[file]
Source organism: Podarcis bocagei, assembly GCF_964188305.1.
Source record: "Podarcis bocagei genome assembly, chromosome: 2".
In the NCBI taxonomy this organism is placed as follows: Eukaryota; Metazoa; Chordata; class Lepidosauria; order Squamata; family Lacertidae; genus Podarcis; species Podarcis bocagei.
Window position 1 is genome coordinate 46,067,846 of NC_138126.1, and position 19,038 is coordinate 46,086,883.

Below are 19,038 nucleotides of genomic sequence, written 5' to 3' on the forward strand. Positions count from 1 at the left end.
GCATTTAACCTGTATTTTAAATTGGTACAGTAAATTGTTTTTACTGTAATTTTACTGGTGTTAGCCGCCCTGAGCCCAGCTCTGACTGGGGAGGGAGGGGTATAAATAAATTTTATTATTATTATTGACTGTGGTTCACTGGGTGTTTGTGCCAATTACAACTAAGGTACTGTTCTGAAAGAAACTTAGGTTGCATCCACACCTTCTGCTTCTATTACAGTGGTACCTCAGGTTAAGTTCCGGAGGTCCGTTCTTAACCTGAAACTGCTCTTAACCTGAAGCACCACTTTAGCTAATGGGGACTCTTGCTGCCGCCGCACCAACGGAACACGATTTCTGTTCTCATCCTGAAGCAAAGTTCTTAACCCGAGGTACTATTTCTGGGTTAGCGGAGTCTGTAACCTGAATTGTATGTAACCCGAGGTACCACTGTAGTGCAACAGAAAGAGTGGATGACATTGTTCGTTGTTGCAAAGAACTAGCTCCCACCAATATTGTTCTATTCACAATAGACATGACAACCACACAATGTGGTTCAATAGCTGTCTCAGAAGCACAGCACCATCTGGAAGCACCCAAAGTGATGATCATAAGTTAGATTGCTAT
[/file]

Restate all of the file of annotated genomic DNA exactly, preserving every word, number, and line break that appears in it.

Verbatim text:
Source organism: Podarcis bocagei, assembly GCF_964188305.1.
Source record: "Podarcis bocagei genome assembly, chromosome: 2".
In the NCBI taxonomy this organism is placed as follows: Eukaryota; Metazoa; Chordata; class Lepidosauria; order Squamata; family Lacertidae; genus Podarcis; species Podarcis bocagei.
Window position 1 is genome coordinate 46,067,846 of NC_138126.1, and position 19,038 is coordinate 46,086,883.

Below are 19,038 nucleotides of genomic sequence, written 5' to 3' on the forward strand. Positions count from 1 at the left end.
GCATTTAACCTGTATTTTAAATTGGTACAGTAAATTGTTTTTACTGTAATTTTACTGGTGTTAGCCGCCCTGAGCCCAGCTCTGACTGGGGAGGGAGGGGTATAAATAAATTTTATTATTATTATTGACTGTGGTTCACTGGGTGTTTGTGCCAATTACAACTAAGGTACTGTTCTGAAAGAAACTTAGGTTGCATCCACACCTTCTGCTTCTATTACAGTGGTACCTCAGGTTAAGTTCCGGAGGTCCGTTCTTAACCTGAAACTGCTCTTAACCTGAAGCACCACTTTAGCTAATGGGGACTCTTGCTGCCGCCGCACCAACGGAACACGATTTCTGTTCTCATCCTGAAGCAAAGTTCTTAACCCGAGGTACTATTTCTGGGTTAGCGGAGTCTGTAACCTGAATTGTATGTAACCCGAGGTACCACTGTAGTGCAACAGAAAGAGTGGATGACATTGTTCGTTGTTGCAAAGAACTAGCTCCCACCAATATTGTTCTATTCACAATAGACATGACAACCACACAATGTGGTTCAATAGCTGTCTCAGAAGCACAGCACCATCTGGAAGCACCCAAAGTGATGATCATAAGTTAGATTGCTAT